No more! A few weeks back, the band unveiled Body Parts for Modern Art, a 27-song album available through the Tokyo label Stubbie Records. Technically, this is a collection of odds-and-ends, with material “recorded in London, England during the late nineties & early noughties.” Bless our ears, but little here sounds short of A-game. The album comes divided into three parts: The first features tracks with Martey, a singer blessed with Bassey pipes and London cool; the second includes short instrumentals, cut-and-pasted from the bargain bin records that are this band’s bread and butter; and the third presents work Dine completed for his pre-Noonday gig, Adventures in Stereo. “Let’s go out and get arrested,” Martey sings in “Faster Than the Fastest Thing.” Indeed! Check out the album today. In fact, those in New York can head straight to the Lowbrow Reader’s favored retailer, Other Music…and maybe even pick up a copy of Lowbrow #9 while there!
For the past decade, one of the most reliably odd, enriching New York nights has been Talkingstick, a monthly series at Chelsea’s Rubin Museum of Art. The event, presented for free on the second Friday of each month, features a rotating crew of enlightened miscreants orating on various topics, loosely inspired by the museum’s Tibetan and Himalayan art. The shows occur in the Rubin’s galleries with audience members sitting cross-legged on the floor, amidst the museum’s ferocious masks and lurid paintings. As prescribed by Talkingstick founders Mr. Patrick and Master Lee plus producer Jesse Paris Smith, there is occasional music (say, Lowbrow Reader Variety Show alum Larkin Grimm), poetry (Anne Waldman), curators, and, especially, the mysterious spots in between. Month after month, a special treat comes from performances by the two hosts: Master Lee, a former street comic and juggler who delivers a stream-of-consciousness blend of standup and mysticism; and Mr. Patrick, who tells precisely detailed, fantastic yet factual tales while accompanying himself on a Chinese harp known as a guzheng.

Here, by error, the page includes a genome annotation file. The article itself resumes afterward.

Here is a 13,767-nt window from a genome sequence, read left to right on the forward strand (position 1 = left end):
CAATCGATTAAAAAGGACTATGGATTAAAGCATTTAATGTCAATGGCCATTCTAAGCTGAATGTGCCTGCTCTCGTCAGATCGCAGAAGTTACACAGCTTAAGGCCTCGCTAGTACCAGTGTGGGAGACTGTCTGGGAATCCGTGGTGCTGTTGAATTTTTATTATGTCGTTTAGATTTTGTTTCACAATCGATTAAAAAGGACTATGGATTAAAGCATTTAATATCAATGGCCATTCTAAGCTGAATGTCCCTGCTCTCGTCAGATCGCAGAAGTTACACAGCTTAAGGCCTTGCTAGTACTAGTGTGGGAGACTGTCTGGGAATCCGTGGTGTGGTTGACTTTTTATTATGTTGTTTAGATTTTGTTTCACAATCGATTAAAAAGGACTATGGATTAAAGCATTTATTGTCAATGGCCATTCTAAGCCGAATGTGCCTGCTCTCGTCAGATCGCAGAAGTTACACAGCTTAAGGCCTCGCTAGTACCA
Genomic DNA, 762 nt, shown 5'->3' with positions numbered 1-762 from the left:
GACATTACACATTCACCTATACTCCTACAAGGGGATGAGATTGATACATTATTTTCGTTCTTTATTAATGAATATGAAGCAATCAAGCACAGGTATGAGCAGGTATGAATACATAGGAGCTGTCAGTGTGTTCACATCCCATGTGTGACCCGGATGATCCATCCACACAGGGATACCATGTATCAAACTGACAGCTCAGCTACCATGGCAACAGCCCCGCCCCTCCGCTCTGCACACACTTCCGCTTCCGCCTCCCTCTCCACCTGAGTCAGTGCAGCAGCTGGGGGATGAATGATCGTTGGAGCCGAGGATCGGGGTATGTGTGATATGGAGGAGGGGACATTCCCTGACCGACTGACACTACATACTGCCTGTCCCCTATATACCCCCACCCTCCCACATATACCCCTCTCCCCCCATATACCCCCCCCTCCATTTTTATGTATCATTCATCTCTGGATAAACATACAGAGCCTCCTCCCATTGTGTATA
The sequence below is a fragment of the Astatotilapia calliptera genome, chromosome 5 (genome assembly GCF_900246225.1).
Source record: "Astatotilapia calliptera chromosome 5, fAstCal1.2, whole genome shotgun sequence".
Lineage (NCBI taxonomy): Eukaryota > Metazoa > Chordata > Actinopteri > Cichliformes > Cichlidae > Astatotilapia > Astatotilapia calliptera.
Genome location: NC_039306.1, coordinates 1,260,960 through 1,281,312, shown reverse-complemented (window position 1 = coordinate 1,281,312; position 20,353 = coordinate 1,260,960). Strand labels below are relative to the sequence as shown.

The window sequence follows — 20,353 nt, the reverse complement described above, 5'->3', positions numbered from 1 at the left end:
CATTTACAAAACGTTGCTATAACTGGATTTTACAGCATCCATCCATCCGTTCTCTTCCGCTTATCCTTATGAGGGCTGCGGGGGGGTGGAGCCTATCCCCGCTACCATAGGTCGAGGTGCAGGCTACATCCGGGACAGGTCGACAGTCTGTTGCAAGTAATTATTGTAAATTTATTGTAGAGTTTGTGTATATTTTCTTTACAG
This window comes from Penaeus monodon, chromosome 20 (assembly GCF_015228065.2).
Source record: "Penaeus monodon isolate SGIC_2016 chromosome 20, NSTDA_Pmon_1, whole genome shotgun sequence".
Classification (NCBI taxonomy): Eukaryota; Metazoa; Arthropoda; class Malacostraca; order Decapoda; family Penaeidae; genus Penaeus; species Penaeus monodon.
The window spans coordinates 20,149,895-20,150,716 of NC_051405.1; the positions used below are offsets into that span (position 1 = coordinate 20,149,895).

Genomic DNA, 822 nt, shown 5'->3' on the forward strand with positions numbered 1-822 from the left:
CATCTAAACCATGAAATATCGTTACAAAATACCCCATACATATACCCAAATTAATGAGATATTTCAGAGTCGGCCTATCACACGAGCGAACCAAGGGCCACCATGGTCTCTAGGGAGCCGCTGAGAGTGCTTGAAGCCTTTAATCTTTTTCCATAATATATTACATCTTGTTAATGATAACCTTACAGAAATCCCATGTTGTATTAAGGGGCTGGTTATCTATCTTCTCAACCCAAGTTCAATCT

Alas, after ten strong years, Talkingstick will be leaving its spot at the Rubin Museum, at least as a regular series. We suspect it will land at a new home soon. Regardless, it’s not too late to check out the show at the museum: On Friday, September 11th, the Rubin Museum hosts one final Talkingstick, beginning at 8:30pm. The night will feature appearances by Mr. Patrick and Master Lee plus the musician Michael Campbell, Lowbrow editor Jay Ruttenberg, and other yet-to-be-announced guests. Check it out—it’s free. That means if it got any cheaper, you would be paid to attend!
[Update: A final final Talkingstick at the Rubin Museum has been scheduled for December 18.]
When The Lowbrow Reader was in its infancy at the dawn of the ’00s, we turned to a slew of heroes that, in the years to come, the Lowbrow would praise, pester, and mimic: Adam Sandler, Howard Stern, Mad magazine, etc…. But there were tacit muses, as well, including Camden Joy—a dynamite writer (and longtime friend) who maintained a sphinxlike presence within ’90s rock criticism. Where others were filing capsule reviews in the pages of weekly newspapers, Joy was scribbling wild rants on city walls and weaving novels around real-life indie-rock figures. In a series of postering projects, he surreptitiously wheat-pasted ravishing fliers throughout the streets of Manhattan, targeting music festivals (CMJ) and dormant bands (Souled American) through manic essays, short stories and bursts of poetry. His novels, beginning with 1998’s The Last Rock Star Book, or Liz Phair: A Rant blended fiction and Bangsian music criticism.
Joy’s work was prescient, anticipating a literary landscape populated by grumpy indie-rock stars, not to mention highbrow graffiti art that employs the streets of New York as museum walls. Yet over the past decade, much of the writer’s work slipped out of print. Never fear: This historic wrong is being righted! This month, Verse Chorus Press—a lovely Portland, Oregon, publishing house whose very first title was Joy’s Liz Phair novel—begins an ambitious series of reissues. It kicks off with the freshly republished Lost Joy, an anthology of the author’s shorter pieces that was originally issued in 2002 by TNI Books. Presented with a new introduction by Jonathan Lethem, Lost Joy collects many of the street poster manifestoes as well as work that appeared in more conventional publications, including Puncture, The Village Voice, and Chicago Reader. “How can Joy be Lost?” Lethem concludes in his introduction. “Joy is right here.” Indeed! Pick up the book today!